Existence, from the Latin ‘ex-sistere‘: ‘to stand forward, manifest’.
We are making an implicit ontological assignment, granting the status of ‘Being’ [Existence, ‘Is-ness’] anytime and every time we use the little word ‘Is’.
‘Is’ is arguably the most used grammatical link in the English Language.
The clutter and gossip of the world would die down nicely if a rule was passed that no man or woman on the planet may use the word ‘Is’ for a period of 24-hours.
Try it. Try and speak on your cell-phone for 10 minutes without using the word ‘Is’. Try and write a page in English without using any of its variants [was, will be, etc].
Its hard; but here is the strangest thing. This ubiquitous word, this word we use a hundred times a day in all its variations, has no formal definition, is in fact undefinable.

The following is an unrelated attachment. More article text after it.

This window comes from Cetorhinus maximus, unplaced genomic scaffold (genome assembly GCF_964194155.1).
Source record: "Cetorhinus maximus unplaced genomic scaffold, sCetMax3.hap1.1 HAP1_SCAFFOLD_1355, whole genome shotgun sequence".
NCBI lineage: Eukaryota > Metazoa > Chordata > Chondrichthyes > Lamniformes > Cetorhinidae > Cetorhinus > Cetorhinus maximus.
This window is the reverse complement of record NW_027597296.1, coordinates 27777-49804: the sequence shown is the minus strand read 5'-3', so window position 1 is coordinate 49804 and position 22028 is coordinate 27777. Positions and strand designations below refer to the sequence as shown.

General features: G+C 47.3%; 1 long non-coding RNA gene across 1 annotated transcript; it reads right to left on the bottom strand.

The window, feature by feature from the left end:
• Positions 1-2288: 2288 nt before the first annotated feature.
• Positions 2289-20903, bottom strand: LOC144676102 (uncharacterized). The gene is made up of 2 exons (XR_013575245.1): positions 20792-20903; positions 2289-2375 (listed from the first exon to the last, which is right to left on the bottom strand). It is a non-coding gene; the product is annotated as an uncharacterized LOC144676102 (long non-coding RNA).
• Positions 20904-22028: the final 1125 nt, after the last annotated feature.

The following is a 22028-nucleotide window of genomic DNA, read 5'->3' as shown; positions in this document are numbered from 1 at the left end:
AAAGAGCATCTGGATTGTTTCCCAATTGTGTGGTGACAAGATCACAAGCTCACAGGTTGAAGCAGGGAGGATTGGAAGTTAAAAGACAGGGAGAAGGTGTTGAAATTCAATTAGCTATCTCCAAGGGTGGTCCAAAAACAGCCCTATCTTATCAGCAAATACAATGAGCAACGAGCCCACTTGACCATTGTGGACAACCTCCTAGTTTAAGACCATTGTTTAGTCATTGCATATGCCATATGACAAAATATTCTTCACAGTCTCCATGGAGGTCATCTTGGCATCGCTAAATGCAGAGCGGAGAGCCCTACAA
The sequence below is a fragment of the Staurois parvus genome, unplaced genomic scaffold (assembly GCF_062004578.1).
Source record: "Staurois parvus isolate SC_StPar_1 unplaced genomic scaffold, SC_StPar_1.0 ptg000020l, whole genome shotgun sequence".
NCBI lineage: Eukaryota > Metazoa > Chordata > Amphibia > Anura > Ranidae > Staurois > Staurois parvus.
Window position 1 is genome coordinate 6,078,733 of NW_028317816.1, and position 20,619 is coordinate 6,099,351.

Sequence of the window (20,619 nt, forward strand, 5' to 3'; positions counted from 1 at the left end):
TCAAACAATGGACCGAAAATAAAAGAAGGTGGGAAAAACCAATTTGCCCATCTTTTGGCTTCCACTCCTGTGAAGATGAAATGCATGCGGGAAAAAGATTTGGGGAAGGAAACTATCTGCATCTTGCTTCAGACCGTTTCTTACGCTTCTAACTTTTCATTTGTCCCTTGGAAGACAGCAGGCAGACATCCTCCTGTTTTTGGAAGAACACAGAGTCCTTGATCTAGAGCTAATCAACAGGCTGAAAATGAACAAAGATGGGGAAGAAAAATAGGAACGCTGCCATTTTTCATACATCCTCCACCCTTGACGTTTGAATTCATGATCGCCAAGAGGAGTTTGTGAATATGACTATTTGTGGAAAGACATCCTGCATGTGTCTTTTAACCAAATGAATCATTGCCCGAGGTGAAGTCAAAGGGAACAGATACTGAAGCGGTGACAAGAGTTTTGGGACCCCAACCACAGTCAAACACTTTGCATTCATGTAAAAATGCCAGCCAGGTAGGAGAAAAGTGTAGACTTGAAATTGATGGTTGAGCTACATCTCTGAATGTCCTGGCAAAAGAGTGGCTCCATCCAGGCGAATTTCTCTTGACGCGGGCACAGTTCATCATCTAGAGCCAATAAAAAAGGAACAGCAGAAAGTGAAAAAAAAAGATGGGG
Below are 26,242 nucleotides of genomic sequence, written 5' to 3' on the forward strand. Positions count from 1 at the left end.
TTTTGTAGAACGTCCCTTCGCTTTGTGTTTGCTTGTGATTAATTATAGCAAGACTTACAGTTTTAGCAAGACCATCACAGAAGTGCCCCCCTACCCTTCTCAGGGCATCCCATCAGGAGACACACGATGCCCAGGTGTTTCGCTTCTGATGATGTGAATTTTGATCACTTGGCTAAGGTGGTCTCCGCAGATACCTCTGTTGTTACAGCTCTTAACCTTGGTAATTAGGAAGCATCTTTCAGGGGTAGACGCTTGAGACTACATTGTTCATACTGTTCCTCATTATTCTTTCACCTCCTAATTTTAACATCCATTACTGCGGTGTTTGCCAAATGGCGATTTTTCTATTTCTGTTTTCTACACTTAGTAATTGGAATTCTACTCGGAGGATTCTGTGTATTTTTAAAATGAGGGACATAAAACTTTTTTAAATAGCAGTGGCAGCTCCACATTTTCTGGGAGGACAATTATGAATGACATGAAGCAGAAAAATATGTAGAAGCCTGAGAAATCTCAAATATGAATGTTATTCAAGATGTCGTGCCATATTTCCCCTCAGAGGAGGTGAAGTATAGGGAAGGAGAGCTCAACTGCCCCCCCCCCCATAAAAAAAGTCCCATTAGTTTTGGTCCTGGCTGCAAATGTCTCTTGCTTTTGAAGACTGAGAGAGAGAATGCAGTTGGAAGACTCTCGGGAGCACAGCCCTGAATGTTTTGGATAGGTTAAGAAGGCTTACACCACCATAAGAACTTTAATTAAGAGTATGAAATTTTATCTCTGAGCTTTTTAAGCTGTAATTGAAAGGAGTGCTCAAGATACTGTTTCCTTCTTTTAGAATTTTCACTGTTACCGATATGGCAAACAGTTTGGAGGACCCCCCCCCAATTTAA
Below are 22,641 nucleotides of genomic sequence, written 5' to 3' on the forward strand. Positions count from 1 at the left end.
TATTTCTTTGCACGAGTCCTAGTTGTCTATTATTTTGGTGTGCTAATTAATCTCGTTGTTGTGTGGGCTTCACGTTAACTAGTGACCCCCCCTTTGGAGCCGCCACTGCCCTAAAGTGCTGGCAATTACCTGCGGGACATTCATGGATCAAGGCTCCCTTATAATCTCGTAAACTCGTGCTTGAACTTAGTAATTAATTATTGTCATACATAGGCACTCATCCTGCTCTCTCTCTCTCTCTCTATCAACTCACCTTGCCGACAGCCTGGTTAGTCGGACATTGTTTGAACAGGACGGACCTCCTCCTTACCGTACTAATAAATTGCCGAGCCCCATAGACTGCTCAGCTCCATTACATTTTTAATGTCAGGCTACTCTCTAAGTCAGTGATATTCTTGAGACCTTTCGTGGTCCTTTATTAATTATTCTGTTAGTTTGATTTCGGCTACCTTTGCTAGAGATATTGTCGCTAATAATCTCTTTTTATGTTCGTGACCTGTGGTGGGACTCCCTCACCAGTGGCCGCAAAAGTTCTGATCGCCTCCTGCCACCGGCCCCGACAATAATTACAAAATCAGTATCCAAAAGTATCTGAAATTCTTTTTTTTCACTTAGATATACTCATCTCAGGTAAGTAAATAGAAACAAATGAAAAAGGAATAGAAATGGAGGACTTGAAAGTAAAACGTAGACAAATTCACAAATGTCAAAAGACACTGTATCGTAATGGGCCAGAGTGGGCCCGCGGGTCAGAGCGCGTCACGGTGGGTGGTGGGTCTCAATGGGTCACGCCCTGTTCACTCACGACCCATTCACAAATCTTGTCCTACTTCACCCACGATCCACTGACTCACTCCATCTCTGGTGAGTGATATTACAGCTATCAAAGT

Very wise men have been trying to define it for a few thousand years and no one has scored anything more than a Wise-Gentleman’s ‘C’.
But that has not stopped our enterprising Universities from building a Subject out of it. A Subject called Ontology. In the same way that not having an honest definition for ‘Know’ did not discourage them from starting a Subject called Epistemology.
Just as Epistemology studies ‘Knowing’ while already in a state of Knowing, Ontology studies ‘Being’ while firmly resident in a state of Being. It is the Elephant in the Room, the one we all agree to ignore.